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Depth Creating Competition Amongst Established Redskins Receivers

By ZAC BOYER | @ZacBoyer

ASHBURN – Terrence Austin doesn’t keep track of the catches he made during training camp. He doesn’t hurry back to take notes after practice when and where he made a catch, and he doesn’t record his completions as he’s watching film.


The Washington Redskins’ receiver does keep track of one number, though: his drops. Thus far, through eight days of practice, that number stands at zero.

“Every day I’m trying to be mistake-free, and that’s my thing,” Austin said Friday. “The less mistakes I have, I feel like the better opportunity I have. That’s all.”

As a receiver entering his third season, Austin, who turns 24 next month, shouldn’t theoretically have a difficult time securing a role with the Redskins. Displeased with the production from the receivers a year ago, though, the team made several moves to increase the unit’s depth.

Pierre Garçon signed a five-year, $42.5 million contract to join the team from Indianapolis, while Joshua Morgan signed what is essentially a two-year deal for $12 million to leave San Francisco.

Their presence, plus the return of Leonard Hankerson, a rookie last year, from injury and the re-dedication by Santana Moss during the offseason has left the Redskins with a clear top four receivers and uncertainty for everybody else.

Austin, Anthony Armstrong, Aldrick Robinson and Brandon Banks were all on the team last season, but could face the possibility their time is up when rosters are finalized Aug. 31.

It’s a decision the coaching staff hasn’t even broached, but it’s one that will take plenty of time to reach.

“You want to keep the best 53 guys – and 61 guys with the practice squad – so each year, it kind of changes,” head coach Mike Shanahan said. “Sometimes it may be a little bit higher at one position than the other, based on who you think who the top 53 are and based on your practice squad of eight people as well.”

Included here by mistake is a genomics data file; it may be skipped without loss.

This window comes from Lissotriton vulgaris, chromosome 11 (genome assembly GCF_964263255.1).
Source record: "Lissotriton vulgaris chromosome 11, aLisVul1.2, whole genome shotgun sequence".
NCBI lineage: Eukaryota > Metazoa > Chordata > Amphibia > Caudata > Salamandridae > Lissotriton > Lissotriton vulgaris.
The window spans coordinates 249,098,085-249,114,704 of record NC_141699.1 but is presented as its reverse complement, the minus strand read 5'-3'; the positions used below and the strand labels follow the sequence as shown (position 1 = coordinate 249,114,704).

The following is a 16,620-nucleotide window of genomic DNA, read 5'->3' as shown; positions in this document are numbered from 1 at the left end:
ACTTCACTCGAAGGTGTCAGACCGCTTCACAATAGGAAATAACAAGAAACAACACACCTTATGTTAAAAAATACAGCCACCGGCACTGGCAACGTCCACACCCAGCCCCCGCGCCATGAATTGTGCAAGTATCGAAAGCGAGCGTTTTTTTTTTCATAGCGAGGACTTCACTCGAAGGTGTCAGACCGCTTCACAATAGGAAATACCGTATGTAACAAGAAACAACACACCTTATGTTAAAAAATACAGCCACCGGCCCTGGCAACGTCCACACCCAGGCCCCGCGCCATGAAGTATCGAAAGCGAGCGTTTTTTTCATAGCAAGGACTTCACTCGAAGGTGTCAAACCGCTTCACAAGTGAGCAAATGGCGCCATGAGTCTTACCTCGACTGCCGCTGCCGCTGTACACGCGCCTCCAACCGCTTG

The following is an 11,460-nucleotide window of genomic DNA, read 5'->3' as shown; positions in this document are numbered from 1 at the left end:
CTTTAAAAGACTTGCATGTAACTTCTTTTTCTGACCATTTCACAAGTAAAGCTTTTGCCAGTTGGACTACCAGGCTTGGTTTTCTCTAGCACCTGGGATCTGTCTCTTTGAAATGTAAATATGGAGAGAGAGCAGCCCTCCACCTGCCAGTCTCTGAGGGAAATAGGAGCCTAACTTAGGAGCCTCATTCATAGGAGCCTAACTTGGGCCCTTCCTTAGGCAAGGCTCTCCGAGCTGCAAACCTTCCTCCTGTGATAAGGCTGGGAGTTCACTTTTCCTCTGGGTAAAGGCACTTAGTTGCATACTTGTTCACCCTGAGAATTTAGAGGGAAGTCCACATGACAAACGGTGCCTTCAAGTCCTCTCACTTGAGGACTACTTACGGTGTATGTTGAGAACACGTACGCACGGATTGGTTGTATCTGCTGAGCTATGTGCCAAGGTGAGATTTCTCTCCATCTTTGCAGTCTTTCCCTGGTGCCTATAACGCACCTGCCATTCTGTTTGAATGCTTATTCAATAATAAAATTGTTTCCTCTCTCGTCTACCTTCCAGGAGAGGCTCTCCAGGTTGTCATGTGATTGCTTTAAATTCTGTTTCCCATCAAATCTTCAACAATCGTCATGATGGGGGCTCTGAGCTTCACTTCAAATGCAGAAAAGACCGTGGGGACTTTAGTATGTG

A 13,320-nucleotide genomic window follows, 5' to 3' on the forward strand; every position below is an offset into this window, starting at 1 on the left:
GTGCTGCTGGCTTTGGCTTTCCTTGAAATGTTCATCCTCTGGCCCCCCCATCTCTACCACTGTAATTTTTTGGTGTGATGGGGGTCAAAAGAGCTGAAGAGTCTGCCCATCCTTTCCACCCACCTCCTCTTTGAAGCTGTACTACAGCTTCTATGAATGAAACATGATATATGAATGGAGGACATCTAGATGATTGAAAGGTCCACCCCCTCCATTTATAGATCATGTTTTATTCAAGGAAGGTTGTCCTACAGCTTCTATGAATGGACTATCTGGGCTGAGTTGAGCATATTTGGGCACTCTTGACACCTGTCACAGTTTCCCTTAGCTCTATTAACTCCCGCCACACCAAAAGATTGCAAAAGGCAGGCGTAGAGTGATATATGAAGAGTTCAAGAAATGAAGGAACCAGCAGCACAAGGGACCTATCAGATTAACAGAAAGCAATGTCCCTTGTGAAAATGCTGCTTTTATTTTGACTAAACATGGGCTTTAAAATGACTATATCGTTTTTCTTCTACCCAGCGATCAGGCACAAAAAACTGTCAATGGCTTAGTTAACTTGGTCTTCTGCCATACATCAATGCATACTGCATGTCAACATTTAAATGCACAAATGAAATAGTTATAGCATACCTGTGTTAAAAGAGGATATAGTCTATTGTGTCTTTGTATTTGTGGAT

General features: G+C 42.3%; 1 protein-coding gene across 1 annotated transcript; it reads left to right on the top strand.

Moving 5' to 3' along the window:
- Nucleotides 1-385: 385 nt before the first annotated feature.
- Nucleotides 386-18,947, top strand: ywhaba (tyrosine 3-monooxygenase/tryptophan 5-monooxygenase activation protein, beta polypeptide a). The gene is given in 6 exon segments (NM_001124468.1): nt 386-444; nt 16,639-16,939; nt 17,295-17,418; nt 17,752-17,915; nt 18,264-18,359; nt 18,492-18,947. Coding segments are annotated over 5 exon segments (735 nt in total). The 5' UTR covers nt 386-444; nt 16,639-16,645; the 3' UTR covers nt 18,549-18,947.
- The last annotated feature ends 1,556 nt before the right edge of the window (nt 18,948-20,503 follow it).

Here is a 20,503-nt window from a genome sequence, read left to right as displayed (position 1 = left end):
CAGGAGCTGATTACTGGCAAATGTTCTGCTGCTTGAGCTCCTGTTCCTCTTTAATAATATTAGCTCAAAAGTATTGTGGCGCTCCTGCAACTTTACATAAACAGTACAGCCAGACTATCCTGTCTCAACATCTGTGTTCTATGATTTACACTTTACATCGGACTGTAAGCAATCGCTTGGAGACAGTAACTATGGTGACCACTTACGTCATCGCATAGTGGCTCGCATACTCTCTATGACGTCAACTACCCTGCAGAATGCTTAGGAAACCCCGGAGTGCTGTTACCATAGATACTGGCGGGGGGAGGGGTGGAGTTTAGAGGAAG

Shanahan has said he doesn’t foresee keeping eight receivers on the active roster, which the Redskins did last season. Banks, the team’s primary kickoff and punt returner, will have to make the team as a receiver; more likely, six or seven will make the cut.

Armstrong injured the AC joint in his shoulder Thursday and is day-to-day, limiting his practice time. Set to begin his fifth year in the NFL and third with the Redskins, Armstrong was the team’s second-leading receiver in 2010 but caught just seven passes for 103 yards and two touchdowns in 2011.

That, he said, should help serve as insurance from what he can’t do in the coming days.

“I don’t think like that, because I know my willpower and the training staff will take care of it and get you back to 100 percent as soon as possible,” Armstrong said.

Banks caught one pass last year and only played on offense for the final four games. Robinson, on the practice squad for all but the final week, never got on the field – a fact he attributes to the lockout hampering his understanding of the playbook.

“It definitely killed me not knowing what I’m doing out on the football field,” said Robinson, chosen in the sixth round out of SMU. “I want to be on the 53 this year. That’s what my goal is, and anything to help this team win – whether that’s returning kicks, running down on kicks, blocking on kicks, catching balls, coming in [for] special situations – anything I can do.”

The Redskins also have Dezmon Briscoe, who was Tampa Bay’s leading receiver a year ago and was claimed off waivers last week, and three other undrafted rookies on the roster. Any of them trying to earn a spot on the roster for the opener at New Orleans on Sept. 9 will have to adhere to Austin’s mistake-free philosophy.

“My whole thing is if I’m out here to perform, everything should take care of itself,” Austin said. “I feel like Coach Shanahan is a coach that believes in good players, and if you can play, you’re going to be on the team. If you can’t play, it’s not for you. The way I look at it is I grind hard every day, and if I’m not here, I’ll be somewhere else.”

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